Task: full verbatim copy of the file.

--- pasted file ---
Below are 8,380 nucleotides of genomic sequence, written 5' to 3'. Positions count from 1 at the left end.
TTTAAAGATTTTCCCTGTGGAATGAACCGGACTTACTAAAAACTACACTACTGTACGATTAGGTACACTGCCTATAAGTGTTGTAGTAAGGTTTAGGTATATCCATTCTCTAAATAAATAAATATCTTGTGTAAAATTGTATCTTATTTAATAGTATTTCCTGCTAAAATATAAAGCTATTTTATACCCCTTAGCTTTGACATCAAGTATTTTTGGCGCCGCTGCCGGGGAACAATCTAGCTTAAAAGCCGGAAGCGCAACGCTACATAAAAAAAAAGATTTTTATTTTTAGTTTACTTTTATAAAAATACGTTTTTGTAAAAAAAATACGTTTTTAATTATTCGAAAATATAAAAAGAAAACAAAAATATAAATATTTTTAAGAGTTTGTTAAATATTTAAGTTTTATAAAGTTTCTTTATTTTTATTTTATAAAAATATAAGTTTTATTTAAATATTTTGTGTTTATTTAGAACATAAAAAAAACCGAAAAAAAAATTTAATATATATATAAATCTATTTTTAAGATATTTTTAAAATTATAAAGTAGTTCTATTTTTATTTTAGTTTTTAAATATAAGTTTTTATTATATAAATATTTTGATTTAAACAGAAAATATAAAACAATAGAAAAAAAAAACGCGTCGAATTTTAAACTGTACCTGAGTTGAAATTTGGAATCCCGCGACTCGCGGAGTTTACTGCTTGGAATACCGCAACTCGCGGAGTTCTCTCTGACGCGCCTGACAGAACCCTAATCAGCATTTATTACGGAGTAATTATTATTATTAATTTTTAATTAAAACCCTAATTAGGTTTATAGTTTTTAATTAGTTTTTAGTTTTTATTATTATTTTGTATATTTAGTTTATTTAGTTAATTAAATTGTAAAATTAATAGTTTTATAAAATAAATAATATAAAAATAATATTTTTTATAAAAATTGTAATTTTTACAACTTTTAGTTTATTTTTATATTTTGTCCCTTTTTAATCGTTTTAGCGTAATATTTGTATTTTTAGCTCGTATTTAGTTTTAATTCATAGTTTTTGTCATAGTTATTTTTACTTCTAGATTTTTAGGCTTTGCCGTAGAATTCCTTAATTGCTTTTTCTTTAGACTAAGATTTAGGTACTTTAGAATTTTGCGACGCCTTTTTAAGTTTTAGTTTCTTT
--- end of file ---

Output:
Below are 8,380 nucleotides of genomic sequence, written 5' to 3'. Positions count from 1 at the left end.
TTTAAAGATTTTCCCTGTGGAATGAACCGGACTTACTAAAAACTACACTACTGTACGATTAGGTACACTGCCTATAAGTGTTGTAGTAAGGTTTAGGTATATCCATTCTCTAAATAAATAAATATCTTGTGTAAAATTGTATCTTATTTAATAGTATTTCCTGCTAAAATATAAAGCTATTTTATACCCCTTAGCTTTGACATCAAGTATTTTTGGCGCCGCTGCCGGGGAACAATCTAGCTTAAAAGCCGGAAGCGCAACGCTACATAAAAAAAAAGATTTTTATTTTTAGTTTACTTTTATAAAAATACGTTTTTGTAAAAAAAATACGTTTTTAATTATTCGAAAATATAAAAAGAAAACAAAAATATAAATATTTTTAAGAGTTTGTTAAATATTTAAGTTTTATAAAGTTTCTTTATTTTTATTTTATAAAAATATAAGTTTTATTTAAATATTTTGTGTTTATTTAGAACATAAAAAAAACCGAAAAAAAAATTTAATATATATATAAATCTATTTTTAAGATATTTTTAAAATTATAAAGTAGTTCTATTTTTATTTTAGTTTTTAAATATAAGTTTTTATTATATAAATATTTTGATTTAAACAGAAAATATAAAACAATAGAAAAAAAAAACGCGTCGAATTTTAAACTGTACCTGAGTTGAAATTTGGAATCCCGCGACTCGCGGAGTTTACTGCTTGGAATACCGCAACTCGCGGAGTTCTCTCTGACGCGCCTGACAGAACCCTAATCAGCATTTATTACGGAGTAATTATTATTATTAATTTTTAATTAAAACCCTAATTAGGTTTATAGTTTTTAATTAGTTTTTAGTTTTTATTATTATTTTGTATATTTAGTTTATTTAGTTAATTAAATTGTAAAATTAATAGTTTTATAAAATAAATAATATAAAAATAATATTTTTTATAAAAATTGTAATTTTTACAACTTTTAGTTTATTTTTATATTTTGTCCCTTTTTAATCGTTTTAGCGTAATATTTGTATTTTTAGCTCGTATTTAGTTTTAATTCATAGTTTTTGTCATAGTTATTTTTACTTCTAGATTTTTAGGCTTTGCCGTAGAATTCCTTAATTGCTTTTTCTTTAGACTAAGATTTAGGTACTTTAGAATTTTGCGACGCCTTTTTAAGTTTTAGTTTCTTT